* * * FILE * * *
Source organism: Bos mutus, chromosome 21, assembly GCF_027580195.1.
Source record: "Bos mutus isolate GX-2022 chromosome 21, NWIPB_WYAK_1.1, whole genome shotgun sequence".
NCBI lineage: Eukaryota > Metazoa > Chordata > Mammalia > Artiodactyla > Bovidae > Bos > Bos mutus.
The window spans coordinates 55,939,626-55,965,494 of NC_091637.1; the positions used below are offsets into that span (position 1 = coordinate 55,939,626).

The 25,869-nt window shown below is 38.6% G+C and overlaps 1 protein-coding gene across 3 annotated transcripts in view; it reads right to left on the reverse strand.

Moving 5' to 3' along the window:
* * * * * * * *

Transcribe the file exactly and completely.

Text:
Source organism: Bos mutus, chromosome 21, assembly GCF_027580195.1.
Source record: "Bos mutus isolate GX-2022 chromosome 21, NWIPB_WYAK_1.1, whole genome shotgun sequence".
NCBI lineage: Eukaryota > Metazoa > Chordata > Mammalia > Artiodactyla > Bovidae > Bos > Bos mutus.
The window spans coordinates 55,939,626-55,965,494 of NC_091637.1; the positions used below are offsets into that span (position 1 = coordinate 55,939,626).

The 25,869-nt window shown below is 38.6% G+C and overlaps 1 protein-coding gene across 3 annotated transcripts in view; it reads right to left on the reverse strand.

Moving 5' to 3' along the window: